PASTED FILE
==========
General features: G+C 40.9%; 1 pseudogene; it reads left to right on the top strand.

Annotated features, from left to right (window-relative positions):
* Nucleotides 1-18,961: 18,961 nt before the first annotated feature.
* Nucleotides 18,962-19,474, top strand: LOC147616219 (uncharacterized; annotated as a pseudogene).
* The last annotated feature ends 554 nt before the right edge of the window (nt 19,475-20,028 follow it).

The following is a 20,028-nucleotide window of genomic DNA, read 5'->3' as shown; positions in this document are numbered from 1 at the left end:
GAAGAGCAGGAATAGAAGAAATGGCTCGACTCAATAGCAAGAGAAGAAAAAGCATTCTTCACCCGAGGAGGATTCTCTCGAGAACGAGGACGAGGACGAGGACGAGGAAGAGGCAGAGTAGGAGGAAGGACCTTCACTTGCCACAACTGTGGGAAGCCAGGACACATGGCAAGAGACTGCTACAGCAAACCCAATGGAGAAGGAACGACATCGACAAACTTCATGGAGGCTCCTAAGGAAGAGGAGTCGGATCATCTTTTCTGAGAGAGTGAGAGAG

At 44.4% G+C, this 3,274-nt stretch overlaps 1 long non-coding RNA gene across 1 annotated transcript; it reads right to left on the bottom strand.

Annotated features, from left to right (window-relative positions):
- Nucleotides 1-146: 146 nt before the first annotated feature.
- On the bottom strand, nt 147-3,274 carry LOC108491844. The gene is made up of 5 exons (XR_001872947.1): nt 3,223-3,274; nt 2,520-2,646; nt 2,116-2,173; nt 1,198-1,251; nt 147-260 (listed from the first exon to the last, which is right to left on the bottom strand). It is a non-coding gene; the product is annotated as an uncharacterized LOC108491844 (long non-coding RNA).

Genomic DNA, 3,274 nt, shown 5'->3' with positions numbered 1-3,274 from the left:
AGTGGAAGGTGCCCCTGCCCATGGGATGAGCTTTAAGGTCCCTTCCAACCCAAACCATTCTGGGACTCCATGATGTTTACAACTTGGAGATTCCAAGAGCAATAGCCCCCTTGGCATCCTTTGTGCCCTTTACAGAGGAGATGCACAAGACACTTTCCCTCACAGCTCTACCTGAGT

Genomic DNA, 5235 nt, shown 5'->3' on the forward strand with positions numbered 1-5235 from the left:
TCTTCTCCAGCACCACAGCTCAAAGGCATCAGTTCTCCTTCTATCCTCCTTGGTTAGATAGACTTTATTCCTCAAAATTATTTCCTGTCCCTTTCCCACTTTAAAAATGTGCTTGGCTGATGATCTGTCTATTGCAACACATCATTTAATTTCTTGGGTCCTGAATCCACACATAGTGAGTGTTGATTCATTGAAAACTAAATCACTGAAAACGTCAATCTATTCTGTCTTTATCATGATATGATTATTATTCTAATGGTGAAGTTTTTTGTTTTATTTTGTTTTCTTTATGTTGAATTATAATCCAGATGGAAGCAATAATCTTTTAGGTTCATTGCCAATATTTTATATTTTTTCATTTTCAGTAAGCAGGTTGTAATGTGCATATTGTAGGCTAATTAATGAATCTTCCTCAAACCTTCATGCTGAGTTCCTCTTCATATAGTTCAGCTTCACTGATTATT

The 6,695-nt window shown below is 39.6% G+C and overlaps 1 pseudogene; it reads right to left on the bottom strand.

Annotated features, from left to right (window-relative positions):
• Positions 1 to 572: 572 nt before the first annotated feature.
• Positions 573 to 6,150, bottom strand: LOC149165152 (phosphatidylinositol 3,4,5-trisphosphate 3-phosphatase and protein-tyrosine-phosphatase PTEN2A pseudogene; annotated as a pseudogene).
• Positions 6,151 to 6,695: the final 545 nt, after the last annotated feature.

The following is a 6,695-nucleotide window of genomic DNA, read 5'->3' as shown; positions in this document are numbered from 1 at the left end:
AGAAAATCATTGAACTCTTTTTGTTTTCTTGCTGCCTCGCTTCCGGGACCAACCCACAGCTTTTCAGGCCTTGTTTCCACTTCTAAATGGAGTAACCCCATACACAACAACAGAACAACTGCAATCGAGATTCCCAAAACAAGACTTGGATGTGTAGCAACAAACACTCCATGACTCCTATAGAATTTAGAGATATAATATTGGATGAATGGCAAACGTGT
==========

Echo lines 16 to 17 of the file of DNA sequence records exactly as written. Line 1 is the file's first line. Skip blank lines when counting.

The 6,695-nt window shown below is 39.6% G+C and overlaps 1 pseudogene; it reads right to left on the bottom strand.

Annotated features, from left to right (window-relative positions):